Temple Police, faculty, alumni and students gathered inside the police station at 12th Street and Montgomery Avenue on Feb. 28 to honor the members of Temple University Emergency Medical Services for five years of service on Main Campus.
TUEMS is a student-run, volunteer organization of trained EMTs and first responders who respond to medical emergencies on Main Campus. The idea for the program was conceived in 2005.
Long-time friends Paul Grodziak and Zachary Reichenbach, came up with the idea for TUEMS during their time as undergraduates. The two were previously EMT-certified and missed being able to exercise their skills.
“We were just, like, there is no where around here to volunteer,” Grodziak said.
The idea was then followed up by a meeting with university police.
“We just said, ‘Hey, let’s carry around a backpack and pass out Band-Aids,” Grodziak said.
“The plan was for me to go big and for Paul to go conservative and I remember the police grilled us for a little bit. I thought the meeting was going downhill, I thought they were going to shoot us down,” Reichenbach said.
Reichenbach’s premonitions proved to be wrong. That meeting was the foundation of the TUEMS program.
Fellow students Val Rakita and Anthony Wiencek joined the project a short time later, and with Grodziak and Reichenbach, they all collectively composed the “Founding Four,” a name used to refer to them by Executive Director of Campus Safety Services Carl Bittenbender, who was present during the initial meetings.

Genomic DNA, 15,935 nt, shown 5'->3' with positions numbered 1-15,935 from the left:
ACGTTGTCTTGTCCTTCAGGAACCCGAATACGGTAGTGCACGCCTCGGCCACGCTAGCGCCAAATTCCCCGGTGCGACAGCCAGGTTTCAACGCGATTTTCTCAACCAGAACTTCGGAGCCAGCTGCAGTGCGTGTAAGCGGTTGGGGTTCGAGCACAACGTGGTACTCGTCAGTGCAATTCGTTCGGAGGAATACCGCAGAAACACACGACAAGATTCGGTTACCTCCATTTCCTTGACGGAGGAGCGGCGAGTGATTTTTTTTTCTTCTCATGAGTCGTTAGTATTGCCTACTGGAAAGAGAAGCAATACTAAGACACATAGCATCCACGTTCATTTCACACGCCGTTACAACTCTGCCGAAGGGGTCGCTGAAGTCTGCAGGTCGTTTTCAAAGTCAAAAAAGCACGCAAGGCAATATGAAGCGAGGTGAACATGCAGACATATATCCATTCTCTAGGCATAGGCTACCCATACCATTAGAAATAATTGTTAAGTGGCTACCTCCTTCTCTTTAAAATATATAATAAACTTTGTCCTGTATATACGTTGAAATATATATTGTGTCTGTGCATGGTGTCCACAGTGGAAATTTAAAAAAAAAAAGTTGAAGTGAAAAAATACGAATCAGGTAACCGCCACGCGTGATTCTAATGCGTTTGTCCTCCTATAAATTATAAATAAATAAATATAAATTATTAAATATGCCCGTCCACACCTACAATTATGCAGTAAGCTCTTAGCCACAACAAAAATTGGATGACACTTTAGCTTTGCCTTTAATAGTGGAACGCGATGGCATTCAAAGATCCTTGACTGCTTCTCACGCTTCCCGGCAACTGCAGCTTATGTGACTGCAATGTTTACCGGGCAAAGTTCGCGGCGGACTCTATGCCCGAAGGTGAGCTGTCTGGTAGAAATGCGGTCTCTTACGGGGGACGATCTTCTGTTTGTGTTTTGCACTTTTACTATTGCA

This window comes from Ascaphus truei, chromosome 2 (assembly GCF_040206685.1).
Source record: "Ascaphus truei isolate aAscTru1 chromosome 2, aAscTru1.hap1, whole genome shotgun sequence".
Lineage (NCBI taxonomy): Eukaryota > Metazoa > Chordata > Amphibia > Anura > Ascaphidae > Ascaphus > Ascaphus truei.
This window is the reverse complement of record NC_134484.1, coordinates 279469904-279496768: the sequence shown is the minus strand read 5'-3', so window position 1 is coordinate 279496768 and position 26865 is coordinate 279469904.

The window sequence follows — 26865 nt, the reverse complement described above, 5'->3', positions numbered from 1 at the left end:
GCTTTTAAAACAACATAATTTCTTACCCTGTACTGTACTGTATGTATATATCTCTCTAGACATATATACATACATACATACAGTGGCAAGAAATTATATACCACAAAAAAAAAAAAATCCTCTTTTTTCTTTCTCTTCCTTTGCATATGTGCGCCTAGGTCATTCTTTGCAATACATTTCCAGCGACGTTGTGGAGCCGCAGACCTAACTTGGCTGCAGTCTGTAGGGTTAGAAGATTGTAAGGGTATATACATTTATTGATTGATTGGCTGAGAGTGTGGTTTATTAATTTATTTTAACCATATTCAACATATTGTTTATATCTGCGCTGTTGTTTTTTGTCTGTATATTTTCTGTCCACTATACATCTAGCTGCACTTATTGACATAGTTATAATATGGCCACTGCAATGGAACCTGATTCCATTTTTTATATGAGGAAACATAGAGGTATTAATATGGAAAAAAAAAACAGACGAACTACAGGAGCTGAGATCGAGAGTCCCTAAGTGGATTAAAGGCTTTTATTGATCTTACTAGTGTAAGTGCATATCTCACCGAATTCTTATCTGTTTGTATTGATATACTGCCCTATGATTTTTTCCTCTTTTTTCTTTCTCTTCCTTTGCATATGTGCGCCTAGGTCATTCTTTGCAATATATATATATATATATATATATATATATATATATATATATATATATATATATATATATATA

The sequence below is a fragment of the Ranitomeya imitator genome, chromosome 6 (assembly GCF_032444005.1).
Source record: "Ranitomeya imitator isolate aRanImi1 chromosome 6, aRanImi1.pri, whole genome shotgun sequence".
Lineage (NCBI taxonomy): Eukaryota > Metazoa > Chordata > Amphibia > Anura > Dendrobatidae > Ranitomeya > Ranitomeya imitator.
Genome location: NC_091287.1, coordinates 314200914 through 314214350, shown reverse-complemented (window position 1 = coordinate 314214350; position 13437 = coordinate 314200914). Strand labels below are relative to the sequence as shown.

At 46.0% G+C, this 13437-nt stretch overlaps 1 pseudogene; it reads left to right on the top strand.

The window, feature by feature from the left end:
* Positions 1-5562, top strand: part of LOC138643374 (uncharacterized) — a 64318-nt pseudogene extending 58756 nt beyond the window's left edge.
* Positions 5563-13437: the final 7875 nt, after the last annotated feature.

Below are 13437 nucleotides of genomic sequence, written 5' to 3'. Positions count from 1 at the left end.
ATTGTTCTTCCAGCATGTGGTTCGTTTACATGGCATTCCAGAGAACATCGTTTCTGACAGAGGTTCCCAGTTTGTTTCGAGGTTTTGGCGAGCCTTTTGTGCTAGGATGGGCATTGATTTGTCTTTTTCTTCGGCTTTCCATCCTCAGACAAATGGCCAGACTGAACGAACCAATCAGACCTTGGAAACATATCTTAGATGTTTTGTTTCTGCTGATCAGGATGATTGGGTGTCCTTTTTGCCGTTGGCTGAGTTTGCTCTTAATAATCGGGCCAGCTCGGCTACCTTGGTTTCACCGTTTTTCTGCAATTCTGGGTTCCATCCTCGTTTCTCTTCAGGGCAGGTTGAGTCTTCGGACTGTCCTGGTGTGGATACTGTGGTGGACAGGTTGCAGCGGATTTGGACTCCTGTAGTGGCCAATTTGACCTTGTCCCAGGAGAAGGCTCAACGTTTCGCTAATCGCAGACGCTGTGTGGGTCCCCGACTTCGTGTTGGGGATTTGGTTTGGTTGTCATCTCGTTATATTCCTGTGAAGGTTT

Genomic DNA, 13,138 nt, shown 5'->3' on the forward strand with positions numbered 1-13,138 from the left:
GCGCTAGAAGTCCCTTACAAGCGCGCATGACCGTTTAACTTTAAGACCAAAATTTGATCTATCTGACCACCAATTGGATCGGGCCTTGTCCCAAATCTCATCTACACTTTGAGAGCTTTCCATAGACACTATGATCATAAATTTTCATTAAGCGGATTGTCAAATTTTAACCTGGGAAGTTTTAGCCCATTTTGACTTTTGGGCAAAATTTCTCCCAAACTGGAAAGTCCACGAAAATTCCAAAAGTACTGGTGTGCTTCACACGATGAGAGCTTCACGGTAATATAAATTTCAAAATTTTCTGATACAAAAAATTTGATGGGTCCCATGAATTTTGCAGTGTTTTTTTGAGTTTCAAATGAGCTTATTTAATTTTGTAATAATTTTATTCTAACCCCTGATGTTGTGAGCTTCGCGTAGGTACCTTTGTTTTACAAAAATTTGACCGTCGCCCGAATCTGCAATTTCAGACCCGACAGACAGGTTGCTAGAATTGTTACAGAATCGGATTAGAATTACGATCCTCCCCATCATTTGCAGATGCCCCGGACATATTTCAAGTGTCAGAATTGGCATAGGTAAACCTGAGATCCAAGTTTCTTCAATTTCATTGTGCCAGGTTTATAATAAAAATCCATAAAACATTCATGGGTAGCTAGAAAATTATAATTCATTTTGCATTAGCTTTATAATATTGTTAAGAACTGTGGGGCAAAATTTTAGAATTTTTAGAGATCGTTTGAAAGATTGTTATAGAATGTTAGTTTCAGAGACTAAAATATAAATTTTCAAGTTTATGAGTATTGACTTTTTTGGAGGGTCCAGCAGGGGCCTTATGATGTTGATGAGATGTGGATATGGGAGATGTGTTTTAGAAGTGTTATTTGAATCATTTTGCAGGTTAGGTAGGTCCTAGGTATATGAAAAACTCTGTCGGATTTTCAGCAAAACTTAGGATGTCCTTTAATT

“Zach was the persistent one,” Bittenbender said of the four. “Then we had Anthony the schmoozer, Val was very steady, and Paul – well I guess you need an aggressive one.”
With the help of Bittenbender and other members of police force staff, the founding four built TUEMS from the ground up.
“When we first started we were running out of an office in the university services building and we had two milk crates, a desk and a file cabinet,” Grodziak said.
Fellow founder Wiencek also explained that, even though it was approved in 2005, it took three years for the program to begin active service. Their first call was on Jan. 28, 2008.
“I had one semester of actually going live and then I graduated,” he said. “Three years of work, for four months of actually doing it.”
“It was a year and a half or two years where it was just like paperwork, straight paperwork,” Grodziak said.
Since then, the program has grown to include 29 EMTs and 11 EMS officers.
“It’s mind-blowing, the numbers that are here; the continuity and the continued growth and the success,” Wiencek said.
Medical Director Dr. Michael Wang, Deputy Director of CSS Charlie Leone, Capt. Denise Wilhelm and the rest of the university police force were also recognized at the gathering.
“In the beginning, you start this and you wonder, ‘How are the police officers going to react?’ and it went much, much smoother than I ever anticipated,” Bittenbender said.
It was made clear throughout the presentation by Bittenbender and the Founding Four, that TUEMS has surpassed its greatest expectations.
“There’s such a strong urban interface between Temple and the community, so the variety of calls that we see and the variety [of] things that we respond to is far different than any other campus EMS program in the country,” Grodziak said.
Reichenbach also expressed gratitude toward the police department.
“It’s been phenomenal working with the police,” Reichenbach said. “Seven years of an excellent work relationship.”
Bittenbender concluded the event by honoring all of those involved in the organization.
“I can’t think of a better student organization than you folks. So the first five [years] are down, let’s hope there’s 50 more, congratulations to you all – really thank you very much,” Bittenbender said.
Cindy Stansbury can be reached at email@example.com.